Tuesday, January 10, 2017

The Tower of Babel

Until this year, I wasn't very familiar with the Tower of Babel. I'd heard of it, of course, but never thought about it. The story is one paragraph in Chapter 11 of Genesis. The people, who were united and had only one language, said "Come, let us build ourselves a city and a tower with its top in the heavens, and let us make a name for ourselves, lest we be dispersed over the face of the whole earth." (Genesis 11: 3 ESV) And God came down to see the tower and was displeased because "Nothing that they propose to do will now be impossible for them." (Genesis 11:6 ESV) So God confused the language of the people so that there were many languages. The people could no longer understand each other, so they dispersed across the earth. 

Why is this short story included in the Bible between the story of Noah and the story of Abram? I suppose if you look at Genesis as a history of the people, this story was necessary to show how people dispersed around the world and developed different languages. It introduced the fact that there were now many peoples, and that Abram would have to navigate through some of those peoples in his migration later in the biblical narrative. 

Looking at the story more minutely, though, why was God displeased by the city and tower? Is it because humans aspired to become like God? Was he teaching them a lesson in humility? That's what many scholars think of this story. But that makes little sense to me because of verse 6. If everything humans aspire to is now possible to them, then that implies that it is possible to be like God. It implies that God felt threatened. This is not our modern conception of God, certainly. Was it the ancient perception of God?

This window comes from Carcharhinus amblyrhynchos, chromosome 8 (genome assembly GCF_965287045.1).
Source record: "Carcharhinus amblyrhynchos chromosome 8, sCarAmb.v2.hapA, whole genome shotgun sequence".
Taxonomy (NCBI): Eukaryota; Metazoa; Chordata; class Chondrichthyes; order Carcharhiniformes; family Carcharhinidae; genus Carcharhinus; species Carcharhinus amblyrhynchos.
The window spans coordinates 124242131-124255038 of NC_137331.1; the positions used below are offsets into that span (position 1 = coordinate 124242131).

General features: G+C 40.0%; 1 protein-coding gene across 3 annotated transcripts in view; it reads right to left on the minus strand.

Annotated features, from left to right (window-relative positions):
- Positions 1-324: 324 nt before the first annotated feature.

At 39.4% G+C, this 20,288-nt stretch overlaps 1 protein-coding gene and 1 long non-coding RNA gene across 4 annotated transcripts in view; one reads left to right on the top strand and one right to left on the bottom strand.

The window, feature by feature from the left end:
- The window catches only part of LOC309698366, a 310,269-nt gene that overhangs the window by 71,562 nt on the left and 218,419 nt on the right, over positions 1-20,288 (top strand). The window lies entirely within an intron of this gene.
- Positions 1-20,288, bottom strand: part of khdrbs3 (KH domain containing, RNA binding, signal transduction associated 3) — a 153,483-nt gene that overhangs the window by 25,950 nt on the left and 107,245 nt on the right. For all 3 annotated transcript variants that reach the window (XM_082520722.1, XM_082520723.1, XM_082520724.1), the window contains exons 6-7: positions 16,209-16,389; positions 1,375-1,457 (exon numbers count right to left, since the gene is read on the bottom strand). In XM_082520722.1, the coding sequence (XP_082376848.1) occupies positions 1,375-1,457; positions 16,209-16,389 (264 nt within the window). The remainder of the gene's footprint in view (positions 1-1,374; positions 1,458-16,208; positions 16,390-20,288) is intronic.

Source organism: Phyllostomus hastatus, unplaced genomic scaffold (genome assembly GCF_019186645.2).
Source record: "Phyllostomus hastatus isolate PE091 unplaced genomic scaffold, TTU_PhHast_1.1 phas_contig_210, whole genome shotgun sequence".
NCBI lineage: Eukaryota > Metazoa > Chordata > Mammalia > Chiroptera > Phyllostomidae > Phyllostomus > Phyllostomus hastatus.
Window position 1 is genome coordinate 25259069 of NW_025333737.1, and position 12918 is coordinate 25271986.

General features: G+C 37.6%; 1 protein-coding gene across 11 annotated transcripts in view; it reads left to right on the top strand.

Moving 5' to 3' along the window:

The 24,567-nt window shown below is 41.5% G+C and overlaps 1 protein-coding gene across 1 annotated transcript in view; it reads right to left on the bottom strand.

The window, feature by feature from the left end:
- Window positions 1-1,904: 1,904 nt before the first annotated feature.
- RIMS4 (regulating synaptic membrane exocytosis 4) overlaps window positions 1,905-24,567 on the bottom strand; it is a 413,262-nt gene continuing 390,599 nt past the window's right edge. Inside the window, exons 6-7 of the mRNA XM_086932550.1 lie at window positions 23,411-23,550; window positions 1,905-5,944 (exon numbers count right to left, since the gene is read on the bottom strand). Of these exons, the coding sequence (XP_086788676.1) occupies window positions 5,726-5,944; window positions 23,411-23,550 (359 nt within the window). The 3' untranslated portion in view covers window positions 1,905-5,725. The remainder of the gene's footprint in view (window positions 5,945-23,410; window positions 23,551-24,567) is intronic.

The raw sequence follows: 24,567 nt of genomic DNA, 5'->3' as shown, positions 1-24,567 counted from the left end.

Ryken and Ryken point out in The Literary Study Bible that the story is satirical. The people are trying to build a tower that reaches the heavens, and yet God has to "come down" from the heavens to look at it. Also, they were building with bitumen and asphalt instead of mortar. But, again, if their attempt was in vain, then why did God say that everything they aspire to will be possible to them? 

Ryken and Ryken also point out that this story is typical of human nature. We strive to develop technology that will make us more comfortable and more powerful - in essence, we strive to be like gods over our planet. 

1 comment:

  1. I never took it that God was threatened, but angered at the peoples way of turning to their own false religion and idols during the building of the tower. I think there is a big difference between being given the ability to succeed in modern advancements, and a persons own will to worship the advancements. I think that we have witnessed that all around us for as long as we have exhausted, but more so each day. Some of these advancements are god like to so many who strive to develop them, and for those who use them. Our priorities have shifted, and I see that theme within this particular chapter of the bible.